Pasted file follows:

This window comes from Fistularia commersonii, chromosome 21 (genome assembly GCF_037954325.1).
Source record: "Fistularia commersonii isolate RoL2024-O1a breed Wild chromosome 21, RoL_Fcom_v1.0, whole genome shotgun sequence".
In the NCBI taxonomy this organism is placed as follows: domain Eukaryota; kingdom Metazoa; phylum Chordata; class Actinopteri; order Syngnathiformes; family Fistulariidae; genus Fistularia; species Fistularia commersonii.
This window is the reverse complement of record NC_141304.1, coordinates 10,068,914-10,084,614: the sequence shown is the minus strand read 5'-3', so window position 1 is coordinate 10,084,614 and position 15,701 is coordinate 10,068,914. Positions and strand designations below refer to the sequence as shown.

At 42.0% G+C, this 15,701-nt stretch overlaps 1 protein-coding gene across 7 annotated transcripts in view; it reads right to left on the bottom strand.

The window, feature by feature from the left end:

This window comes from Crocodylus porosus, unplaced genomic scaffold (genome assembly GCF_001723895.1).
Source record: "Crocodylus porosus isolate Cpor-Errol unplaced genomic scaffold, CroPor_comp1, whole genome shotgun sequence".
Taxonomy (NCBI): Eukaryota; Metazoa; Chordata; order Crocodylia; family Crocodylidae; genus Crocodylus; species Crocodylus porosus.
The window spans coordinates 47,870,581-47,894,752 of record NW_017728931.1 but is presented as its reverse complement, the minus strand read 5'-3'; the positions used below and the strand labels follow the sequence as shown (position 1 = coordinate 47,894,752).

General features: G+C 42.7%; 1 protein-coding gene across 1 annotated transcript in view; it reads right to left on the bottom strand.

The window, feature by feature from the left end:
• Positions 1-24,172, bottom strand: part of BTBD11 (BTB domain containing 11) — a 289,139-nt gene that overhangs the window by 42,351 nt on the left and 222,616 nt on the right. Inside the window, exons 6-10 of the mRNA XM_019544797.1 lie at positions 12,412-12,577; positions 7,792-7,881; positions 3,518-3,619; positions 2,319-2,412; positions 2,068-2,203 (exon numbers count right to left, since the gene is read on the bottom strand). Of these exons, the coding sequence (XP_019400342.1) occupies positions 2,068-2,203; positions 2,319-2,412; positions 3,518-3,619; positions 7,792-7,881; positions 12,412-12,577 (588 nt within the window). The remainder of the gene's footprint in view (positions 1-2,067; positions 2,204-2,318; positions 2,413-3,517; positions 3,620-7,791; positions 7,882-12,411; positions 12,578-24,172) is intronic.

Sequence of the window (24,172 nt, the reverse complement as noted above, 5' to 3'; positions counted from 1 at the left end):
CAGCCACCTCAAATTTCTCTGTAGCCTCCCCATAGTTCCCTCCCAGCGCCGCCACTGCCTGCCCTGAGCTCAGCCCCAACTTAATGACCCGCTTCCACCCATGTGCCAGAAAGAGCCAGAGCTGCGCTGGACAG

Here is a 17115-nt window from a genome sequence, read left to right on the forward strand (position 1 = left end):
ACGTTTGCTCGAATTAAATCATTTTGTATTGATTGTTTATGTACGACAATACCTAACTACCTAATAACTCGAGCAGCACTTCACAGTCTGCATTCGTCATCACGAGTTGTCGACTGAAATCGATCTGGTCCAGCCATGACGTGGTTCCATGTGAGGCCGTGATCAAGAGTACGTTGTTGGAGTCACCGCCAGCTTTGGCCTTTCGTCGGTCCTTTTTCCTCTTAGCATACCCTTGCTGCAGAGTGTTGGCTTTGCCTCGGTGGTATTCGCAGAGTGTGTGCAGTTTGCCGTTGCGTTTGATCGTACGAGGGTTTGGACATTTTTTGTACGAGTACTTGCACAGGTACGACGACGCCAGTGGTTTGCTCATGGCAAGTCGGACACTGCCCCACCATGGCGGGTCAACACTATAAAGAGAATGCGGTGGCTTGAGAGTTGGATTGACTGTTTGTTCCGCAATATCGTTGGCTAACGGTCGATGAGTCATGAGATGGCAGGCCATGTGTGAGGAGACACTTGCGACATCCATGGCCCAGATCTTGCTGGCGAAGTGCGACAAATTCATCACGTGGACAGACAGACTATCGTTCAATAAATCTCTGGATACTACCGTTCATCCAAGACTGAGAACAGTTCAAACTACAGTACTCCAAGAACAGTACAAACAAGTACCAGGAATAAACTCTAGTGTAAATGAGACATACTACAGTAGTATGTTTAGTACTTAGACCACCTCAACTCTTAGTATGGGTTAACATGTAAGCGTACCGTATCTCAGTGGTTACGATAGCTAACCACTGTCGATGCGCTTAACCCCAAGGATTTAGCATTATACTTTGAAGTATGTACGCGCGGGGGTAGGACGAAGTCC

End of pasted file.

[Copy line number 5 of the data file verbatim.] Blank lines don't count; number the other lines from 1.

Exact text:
At 42.0% G+C, this 15,701-nt stretch overlaps 1 protein-coding gene across 7 annotated transcripts in view; it reads right to left on the bottom strand.